OPINION: Oil and gas industry opponents are increasingly turning to the law to prevent further investment in the fossil fuels sector, with judgements handed down in high-profile cases underscoring the geopolitical complexity of the energy transition.

A case in point was last week’s ruling by a London court that found against Friends of the Earth (FoE) — which will appeal the judgement — that wants to stop the UK government providing $1.15 billion of finance to TotalEnergies’ $20 billion Mozambique LNG project.

FoE’s fundamental argument in court was that UK taxpayers should not finance any overseas hydrocarbon projects that will generate carbon dioxide, including Scope 3 emissions.

The case was heard by two judges: Jeremy Stuart-Smith who found for the UK government, and Justine Thornton — the wife of Ed Milliband, former leader of the UK’s Labour party — who largely sided with the campaign group.

A detailed reading of the ruling highlighted the case’s complexity, including interpretations of the Paris Agreement, whether Scope 3 emissions could be calculated accurately, and non-climate related factors which influenced the government’s decision to lend to Mozambique LNG last year.

If FoE’s appeal for a judicial review succeeds, it is unclear if this would prevent the UK funding future overseas fossil fuel schemes, or if finance could still be provided because the government would prioritise geopolitical and economic issues over climate.

As Stuart-Smith said in his ruling, if export credit agencies (ECAs) cannot fund fossil fuel projects this will cause “the classic injustice that developed countries have had the advantage of developing their fossil fuels, but seek to prevent their under-developed neighbours from securing the same advantage, condemning developing countries to continuing poverty”.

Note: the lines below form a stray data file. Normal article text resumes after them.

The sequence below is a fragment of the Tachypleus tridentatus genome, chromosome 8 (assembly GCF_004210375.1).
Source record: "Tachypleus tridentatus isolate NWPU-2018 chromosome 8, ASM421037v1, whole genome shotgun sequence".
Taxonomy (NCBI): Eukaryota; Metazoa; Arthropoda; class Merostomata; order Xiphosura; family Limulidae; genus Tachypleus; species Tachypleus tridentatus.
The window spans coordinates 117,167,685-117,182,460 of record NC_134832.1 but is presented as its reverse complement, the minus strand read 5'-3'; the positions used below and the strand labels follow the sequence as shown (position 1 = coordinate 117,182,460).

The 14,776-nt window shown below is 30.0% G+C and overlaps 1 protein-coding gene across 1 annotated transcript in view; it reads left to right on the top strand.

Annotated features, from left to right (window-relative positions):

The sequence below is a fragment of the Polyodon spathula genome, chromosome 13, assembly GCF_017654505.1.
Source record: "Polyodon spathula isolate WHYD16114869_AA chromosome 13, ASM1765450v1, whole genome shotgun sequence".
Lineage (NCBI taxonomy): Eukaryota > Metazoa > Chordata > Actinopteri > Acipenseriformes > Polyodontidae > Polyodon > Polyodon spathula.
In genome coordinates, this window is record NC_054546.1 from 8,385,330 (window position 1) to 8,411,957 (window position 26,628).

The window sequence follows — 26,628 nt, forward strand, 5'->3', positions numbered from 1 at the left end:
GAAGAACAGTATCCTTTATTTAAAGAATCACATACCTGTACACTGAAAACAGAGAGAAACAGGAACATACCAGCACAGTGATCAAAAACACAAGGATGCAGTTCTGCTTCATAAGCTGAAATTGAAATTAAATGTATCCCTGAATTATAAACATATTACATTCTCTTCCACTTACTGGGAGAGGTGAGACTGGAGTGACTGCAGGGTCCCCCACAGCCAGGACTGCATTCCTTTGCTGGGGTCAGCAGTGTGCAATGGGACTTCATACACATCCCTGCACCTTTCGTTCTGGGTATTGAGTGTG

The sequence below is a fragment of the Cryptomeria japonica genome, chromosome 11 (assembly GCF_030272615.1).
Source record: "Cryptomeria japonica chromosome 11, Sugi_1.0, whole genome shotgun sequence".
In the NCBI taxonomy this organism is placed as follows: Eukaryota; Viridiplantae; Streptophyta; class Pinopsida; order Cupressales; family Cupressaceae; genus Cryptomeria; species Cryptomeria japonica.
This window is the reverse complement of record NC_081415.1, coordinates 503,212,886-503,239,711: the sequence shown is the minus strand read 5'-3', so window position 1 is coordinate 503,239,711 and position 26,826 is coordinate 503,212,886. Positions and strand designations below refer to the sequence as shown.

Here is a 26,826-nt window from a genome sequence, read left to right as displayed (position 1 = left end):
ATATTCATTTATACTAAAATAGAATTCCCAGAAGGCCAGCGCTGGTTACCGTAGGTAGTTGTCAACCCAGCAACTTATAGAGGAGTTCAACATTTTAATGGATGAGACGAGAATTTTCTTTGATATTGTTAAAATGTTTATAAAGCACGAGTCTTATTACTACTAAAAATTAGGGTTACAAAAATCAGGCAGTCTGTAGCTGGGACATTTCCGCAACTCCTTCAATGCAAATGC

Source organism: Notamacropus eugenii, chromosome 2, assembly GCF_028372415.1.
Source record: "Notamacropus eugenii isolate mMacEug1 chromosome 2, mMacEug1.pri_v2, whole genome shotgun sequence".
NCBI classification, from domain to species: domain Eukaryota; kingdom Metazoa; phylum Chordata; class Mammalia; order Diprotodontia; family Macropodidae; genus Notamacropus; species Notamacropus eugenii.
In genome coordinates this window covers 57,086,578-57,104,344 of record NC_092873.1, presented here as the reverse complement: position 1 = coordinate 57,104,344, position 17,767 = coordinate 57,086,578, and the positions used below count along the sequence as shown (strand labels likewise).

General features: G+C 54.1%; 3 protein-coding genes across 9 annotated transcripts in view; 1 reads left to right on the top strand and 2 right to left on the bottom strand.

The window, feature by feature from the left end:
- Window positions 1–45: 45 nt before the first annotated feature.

The opposite view is held by Emily Benson, associate fellow at the US-based Center for Strategic & International Studies, who wrote recently that “simply because the west has made climate-poor decisions for 200 years, does not mean any country should continue to make those same bad decisions”.

She was responding to an earlier article written by Todd Moss, a former deputy assistant secretary in the US Bureau of African Affairs, and Vijaya Ramachandran, director at the Breakthrough Institute in California.

They accused the West of “green colonialism” and “climate redlining,” stressing how western nations allow continued investment in their domestic hydrocarbons while refusing to finance poorer countries’ projects that aim to use indigenous gas resources locally.

If Western ECAs are increasingly unable to fund fossil fuel projects, how can industrialising countries — in Africa, for example — develop indigenous oil and gas resources, particularly for domestic use?

The main alternative would appear to be Asian lenders, with the result that the West’s influence could lessen on the fast-growing continent — a major source of the metals and rare earths needed for the transition.

However, there are nascent signs African nations are working on a plan to self-fund fossil fuel schemes, with suggestions that state-owned Nigerian National Petroleum Corporation and Cairo-based Afreximbank are eyeing the creation of an African energy bank.

This ‘bank’ would likely focus on supporting projects to tap gas as a transition fuel, but surely it should also be able to fund the development of a renewables industry.

After all, despite extremes of public opinion, most African nations — just like Norway — acknowledge the transition and pursue a dual strategy of both fossil fuel and renewable developments.

As the Ukraine war has shown, the more self-reliant a country is for energy supplies, the better it copes with external shocks.

(This is an Upstream opinion article.)